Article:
You detect an object flying at your head. What do you do? You probably first move out of the way -- and then you try to determine what the object is. Your brain is able to quickly switch from detecting an object moving in your direction to determining what the object is through a phenomenon called adaptation.
A new study in the Nov. 21 advance online edition of the journal Nature Neuroscience details the biological basis of this ability for rapid adaptation: neurons located at the beginning of the brain's sensory information pathway that change their level of simultaneous firing. This modification in neuron firing alters the nature of the information being relayed, which enhances the brain's ability to discriminate between different sensations -- at the expense of degrading its ability to detect the sensations themselves.
"Previous studies have focused on how brain adaptation influences how much information from the outside world is being transmitted by the thalamus to the cortex, but we show that it is also important to focus on what information is being transmitted," said Garrett Stanley, an associate professor in the Wallace H. Coulter Department of Biomedical Engineering at Georgia Tech and Emory University.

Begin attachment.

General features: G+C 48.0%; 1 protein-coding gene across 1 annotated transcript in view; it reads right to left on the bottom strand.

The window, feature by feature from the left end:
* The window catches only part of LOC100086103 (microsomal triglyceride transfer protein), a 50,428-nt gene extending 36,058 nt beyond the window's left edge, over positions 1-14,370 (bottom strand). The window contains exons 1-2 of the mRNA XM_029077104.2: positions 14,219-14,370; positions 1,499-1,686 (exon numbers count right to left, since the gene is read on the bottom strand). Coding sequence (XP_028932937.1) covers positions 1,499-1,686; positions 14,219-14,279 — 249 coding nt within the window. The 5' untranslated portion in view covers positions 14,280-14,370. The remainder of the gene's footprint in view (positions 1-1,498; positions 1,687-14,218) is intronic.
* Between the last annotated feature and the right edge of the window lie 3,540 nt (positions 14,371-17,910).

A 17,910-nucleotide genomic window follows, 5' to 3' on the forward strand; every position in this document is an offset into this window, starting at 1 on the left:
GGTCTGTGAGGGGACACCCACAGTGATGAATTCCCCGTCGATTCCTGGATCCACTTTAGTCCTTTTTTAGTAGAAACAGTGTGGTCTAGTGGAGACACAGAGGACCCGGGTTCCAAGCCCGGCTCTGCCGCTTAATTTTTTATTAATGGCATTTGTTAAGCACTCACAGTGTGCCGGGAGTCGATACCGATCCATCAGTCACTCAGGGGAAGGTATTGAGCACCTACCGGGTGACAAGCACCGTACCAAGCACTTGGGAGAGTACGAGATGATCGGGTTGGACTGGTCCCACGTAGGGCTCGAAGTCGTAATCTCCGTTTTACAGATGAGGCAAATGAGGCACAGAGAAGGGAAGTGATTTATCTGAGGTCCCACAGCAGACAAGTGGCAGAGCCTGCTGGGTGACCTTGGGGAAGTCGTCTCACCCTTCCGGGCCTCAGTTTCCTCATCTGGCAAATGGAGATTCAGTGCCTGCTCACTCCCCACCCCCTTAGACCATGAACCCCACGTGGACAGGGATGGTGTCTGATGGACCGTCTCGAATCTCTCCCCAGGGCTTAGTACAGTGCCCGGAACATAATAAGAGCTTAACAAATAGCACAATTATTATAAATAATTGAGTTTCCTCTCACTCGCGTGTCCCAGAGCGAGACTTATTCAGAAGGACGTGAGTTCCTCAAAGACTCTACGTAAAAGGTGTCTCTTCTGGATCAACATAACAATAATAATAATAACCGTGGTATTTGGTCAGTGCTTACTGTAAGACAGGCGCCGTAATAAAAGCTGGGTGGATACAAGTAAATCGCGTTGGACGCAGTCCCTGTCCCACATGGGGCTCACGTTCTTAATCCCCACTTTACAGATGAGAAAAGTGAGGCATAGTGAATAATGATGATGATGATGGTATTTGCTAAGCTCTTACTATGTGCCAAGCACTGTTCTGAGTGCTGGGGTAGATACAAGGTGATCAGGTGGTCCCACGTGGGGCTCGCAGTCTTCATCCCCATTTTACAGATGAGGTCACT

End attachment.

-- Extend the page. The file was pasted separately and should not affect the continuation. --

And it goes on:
In addition to Stanley, Coulter Department research scientist Qi Wang and Harvard Medical School Neurobiology Department research fellow Roxanna Webber contributed to this work, which is supported by the National Institutes of Health.
For the experiments, Stanley and Wang moved a rat's whisker to generate a sensory input. Moving whiskers at different speeds or at different angles produced sensory inputs that could be discriminated. This sensory experience is analogous to an individual moving a fingertip across a surface and perceiving the surface as smooth or rough. While the whiskers were being moved, the researchers recorded neural signals simultaneously from different parts of the animal's brain to determi
|Contact: Abby Vogel Robinson|
Georgia Institute of Technology Research News